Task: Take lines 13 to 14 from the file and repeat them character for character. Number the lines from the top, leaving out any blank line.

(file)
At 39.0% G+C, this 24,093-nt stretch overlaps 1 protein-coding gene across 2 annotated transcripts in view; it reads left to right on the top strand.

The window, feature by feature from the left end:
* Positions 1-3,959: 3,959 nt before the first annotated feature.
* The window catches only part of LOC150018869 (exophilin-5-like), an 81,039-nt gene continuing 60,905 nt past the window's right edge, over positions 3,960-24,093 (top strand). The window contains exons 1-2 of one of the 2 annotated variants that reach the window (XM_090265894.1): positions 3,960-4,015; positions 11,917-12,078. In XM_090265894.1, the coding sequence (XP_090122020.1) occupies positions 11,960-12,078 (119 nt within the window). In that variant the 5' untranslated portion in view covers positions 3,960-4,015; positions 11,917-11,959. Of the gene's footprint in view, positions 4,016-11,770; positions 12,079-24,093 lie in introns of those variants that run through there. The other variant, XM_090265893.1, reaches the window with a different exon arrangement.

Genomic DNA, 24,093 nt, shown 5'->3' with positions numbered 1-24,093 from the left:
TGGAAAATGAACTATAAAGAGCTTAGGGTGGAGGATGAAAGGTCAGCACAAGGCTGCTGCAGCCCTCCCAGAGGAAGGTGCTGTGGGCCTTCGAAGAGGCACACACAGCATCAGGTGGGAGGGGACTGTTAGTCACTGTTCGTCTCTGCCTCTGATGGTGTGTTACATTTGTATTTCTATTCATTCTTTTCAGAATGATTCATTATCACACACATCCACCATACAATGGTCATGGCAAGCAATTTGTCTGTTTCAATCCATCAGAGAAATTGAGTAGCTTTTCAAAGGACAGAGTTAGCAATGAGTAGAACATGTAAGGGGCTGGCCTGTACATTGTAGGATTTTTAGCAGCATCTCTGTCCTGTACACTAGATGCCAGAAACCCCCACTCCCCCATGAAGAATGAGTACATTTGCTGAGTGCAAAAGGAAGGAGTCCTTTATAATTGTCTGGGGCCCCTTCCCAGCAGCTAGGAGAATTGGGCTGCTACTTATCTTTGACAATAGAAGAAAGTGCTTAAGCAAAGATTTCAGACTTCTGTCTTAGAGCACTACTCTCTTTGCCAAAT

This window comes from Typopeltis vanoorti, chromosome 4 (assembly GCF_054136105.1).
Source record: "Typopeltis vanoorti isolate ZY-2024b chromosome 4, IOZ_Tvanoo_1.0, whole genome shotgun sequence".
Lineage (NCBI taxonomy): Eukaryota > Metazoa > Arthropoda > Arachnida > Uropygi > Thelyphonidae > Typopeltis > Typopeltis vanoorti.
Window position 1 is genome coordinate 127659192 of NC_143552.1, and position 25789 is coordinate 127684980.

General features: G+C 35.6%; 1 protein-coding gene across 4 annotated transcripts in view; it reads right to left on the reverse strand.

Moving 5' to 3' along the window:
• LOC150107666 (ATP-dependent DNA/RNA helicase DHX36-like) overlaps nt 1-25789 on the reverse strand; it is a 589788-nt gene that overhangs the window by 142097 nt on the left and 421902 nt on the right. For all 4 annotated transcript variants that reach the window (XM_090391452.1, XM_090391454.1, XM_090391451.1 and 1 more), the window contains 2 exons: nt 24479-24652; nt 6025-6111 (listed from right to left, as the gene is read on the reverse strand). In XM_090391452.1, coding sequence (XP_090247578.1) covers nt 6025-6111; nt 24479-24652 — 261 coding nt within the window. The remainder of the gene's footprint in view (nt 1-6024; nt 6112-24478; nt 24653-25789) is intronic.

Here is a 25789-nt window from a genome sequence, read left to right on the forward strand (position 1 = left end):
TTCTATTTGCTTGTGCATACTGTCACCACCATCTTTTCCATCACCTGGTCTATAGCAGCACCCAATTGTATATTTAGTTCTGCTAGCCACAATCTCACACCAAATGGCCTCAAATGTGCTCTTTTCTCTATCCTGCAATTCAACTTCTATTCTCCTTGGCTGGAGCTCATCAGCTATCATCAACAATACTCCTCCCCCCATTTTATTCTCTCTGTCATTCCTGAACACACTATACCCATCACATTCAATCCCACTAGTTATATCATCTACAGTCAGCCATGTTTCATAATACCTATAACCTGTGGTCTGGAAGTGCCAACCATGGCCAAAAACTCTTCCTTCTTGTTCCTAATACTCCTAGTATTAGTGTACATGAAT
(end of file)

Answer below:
• LOC150107666 (ATP-dependent DNA/RNA helicase DHX36-like) overlaps nt 1-25789 on the reverse strand; it is a 589788-nt gene that overhangs the window by 142097 nt on the left and 421902 nt on the right. For all 4 annotated transcript variants that reach the window (XM_090391452.1, XM_090391454.1, XM_090391451.1 and 1 more), the window contains 2 exons: nt 24479-24652; nt 6025-6111 (listed from right to left, as the gene is read on the reverse strand). In XM_090391452.1, coding sequence (XP_090247578.1) covers nt 6025-6111; nt 24479-24652 — 261 coding nt within the window. The remainder of the gene's footprint in view (nt 1-6024; nt 6112-24478; nt 24653-25789) is intronic.

Here is a 25789-nt window from a genome sequence, read left to right on the forward strand (position 1 = left end):